Partnership Audit Rules Overhauled – Bipartisan Budget Agreement of 2015

Bipartisan Budget Agreement of 2015
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What you need to know about Bipartisan Budget Agreement of 2015 …

In December, President Obama signed the Bipartisan Budget Agreement of 2015 into law. Contained therein is a significant revision of the outcome of partnership audits. “Partnership” refers to any entity taxed as a partnership even if it is classified as something else for legal purposes. The new rules take effect for partnership years beginning on or after January 1, 2018, though a partnership can elect to be subject to these rules for any partnership year beginning on or after November 3, 2015.

Previous rules stated a partnership adjustment flowed through to each partner’s tax return for their years involved, and each partner would be assessed the resulting tax based on their own situation.

The new rules impose any tax at the partnership level, and it is the partnership that will be liable for the taxes due. The tax is assessed on the tax return for the year the audit is completed, not for the reviewed year (year under audit). The tax is based on the net change to partnership income multiplied by the highest individual or corporate income tax rate. The most significant impact is that partners in the partnership in the year the audit is completed are the ones who effectively bear the cost of any tax assessment, even those partners who may not have been in the partnership for the reviewed years.

Moreover, such treatment for current partners can be avoided if the partnership makes a “push-out” election to provide to the IRS and to each partner (who was a partner in the reviewed year) an adjusted K-1 showing the partner’s share of the exam-related adjustments. This election must be completed within 45 days of the final partnership adjustment notice date. Affected partners would then be required to incorporate that K-1 into their own tax return in the year the K-1 is received. The effect of the push-out election is to insulate partners who were not in the partnership for a reviewed year from being unfairly saddled with a tax adjustment.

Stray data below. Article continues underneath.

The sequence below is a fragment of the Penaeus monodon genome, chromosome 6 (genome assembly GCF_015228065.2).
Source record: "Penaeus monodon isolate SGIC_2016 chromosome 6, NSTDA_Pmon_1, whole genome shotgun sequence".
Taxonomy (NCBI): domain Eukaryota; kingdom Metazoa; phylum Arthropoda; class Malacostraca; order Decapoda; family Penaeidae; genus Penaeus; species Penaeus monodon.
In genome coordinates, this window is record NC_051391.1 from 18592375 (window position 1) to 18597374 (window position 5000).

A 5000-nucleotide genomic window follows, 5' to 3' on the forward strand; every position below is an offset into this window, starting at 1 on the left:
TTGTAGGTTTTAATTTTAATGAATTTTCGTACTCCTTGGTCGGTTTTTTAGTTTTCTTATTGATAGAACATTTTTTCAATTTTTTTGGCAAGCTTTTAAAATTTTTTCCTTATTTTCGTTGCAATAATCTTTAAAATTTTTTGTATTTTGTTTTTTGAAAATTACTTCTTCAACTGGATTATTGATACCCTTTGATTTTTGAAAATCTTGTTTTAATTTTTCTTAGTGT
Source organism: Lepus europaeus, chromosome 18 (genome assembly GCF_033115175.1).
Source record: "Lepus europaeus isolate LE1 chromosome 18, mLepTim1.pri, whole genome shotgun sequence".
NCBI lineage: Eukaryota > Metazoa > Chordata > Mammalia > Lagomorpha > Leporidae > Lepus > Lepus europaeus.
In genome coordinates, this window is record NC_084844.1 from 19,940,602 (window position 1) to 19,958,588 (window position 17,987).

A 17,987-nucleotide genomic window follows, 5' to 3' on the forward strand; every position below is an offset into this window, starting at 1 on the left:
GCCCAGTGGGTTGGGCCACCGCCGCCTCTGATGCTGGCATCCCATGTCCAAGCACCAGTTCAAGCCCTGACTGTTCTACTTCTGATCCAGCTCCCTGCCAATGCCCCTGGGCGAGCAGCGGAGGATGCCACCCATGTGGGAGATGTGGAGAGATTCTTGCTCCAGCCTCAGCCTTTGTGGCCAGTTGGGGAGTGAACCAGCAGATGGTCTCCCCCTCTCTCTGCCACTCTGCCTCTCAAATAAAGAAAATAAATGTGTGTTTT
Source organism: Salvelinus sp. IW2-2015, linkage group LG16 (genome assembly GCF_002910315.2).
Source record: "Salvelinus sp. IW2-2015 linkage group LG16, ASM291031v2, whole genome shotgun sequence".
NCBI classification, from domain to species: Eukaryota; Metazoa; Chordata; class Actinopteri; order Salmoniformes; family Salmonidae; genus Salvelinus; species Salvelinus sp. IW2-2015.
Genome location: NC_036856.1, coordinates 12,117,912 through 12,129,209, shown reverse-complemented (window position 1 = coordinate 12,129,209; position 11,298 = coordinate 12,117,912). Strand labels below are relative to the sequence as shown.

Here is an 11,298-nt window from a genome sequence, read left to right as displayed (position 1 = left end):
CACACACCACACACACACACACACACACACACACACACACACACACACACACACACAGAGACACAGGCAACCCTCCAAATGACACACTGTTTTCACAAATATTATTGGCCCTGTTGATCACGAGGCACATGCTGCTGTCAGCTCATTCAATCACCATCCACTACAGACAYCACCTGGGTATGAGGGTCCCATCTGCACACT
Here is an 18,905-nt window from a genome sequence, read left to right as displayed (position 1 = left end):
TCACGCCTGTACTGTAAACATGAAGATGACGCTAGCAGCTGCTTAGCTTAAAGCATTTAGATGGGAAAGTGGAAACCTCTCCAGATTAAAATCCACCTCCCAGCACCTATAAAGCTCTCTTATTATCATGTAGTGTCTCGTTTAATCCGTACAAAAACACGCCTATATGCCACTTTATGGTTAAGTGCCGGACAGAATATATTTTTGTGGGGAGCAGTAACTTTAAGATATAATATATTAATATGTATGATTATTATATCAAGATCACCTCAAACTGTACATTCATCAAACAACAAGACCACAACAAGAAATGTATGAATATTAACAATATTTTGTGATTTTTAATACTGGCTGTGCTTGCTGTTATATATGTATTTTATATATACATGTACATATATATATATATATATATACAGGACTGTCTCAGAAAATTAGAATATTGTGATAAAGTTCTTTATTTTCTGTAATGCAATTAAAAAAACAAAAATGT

Partnerships with 100 or fewer partners and with no partner that is other than an individual, corporation, or estate of a deceased partner, can opt out of these new rules and continue to have any audit adjustments reflected on the partner’s tax return. The opt-out is an annual election and must be made on each timely filed partnership return. Thus, this is not an election that can be made at the time of the exam.

Given the complexity of these new rules, reviewing your partnership agreement or Limited Liability Company (LLC) operating agreement and modifying as necessary may be a worthwhile endeavor. While most existing agreements address what happens in the case of an audit, this new law may make current provisions obsolete, leaving an entity with no agreed-upon procedures to follow.

Some questions to consider as you navigate this new legislation are:

Should the partnership …

… file opt-out elections with each tax return?

… restrict the entrance of partners (including transfers of interest) to those who would not otherwise preclude the opt-out election?

… make a push-out election in the event of an adverse audit finding?

… provide for how a partnership level assessment will be shared in the absence of an opt-out or push-out election?

Other considerations should be made on an individual basis.

For further information or to discuss your specific situation; please contact Aronson Tax Controversy Practice Lead Larry Rubin, CPA, at 301-222-8212.

About Laurence Rubin

Laurence Rubin has written 47 post in this blog.

Laurence C. Rubin, CPA, a partner in Aronson's Tax Services Group, has more than 25 years of experience serving small businesses and high net worth individuals. With a passion for technical excellence and a commitment to client service, Larry provides small business start-up and growth stage guidance, tax planning and compliance services. He works with clients to create tax planning strategies that minimize risk, helping them understand the tax implications of their day-to-day choices. Always mindful of his clients’ best interests, Larry helps negotiate tax debts and resolve tax disputes, including individual and business lien and levy relief, income tax examinations, worker classification disputes, reasonable compensation audits of C and S corporations, and other targeted audit programs. His ability to present tax issues in layman’s terms has made him a valuable expert witness or neutral intermediary in civil litigation matters, earning each side’s trust while navigating complex financial issues. Additionally, Larry has specialized expertise in the tax issues faced by same-sex couples.

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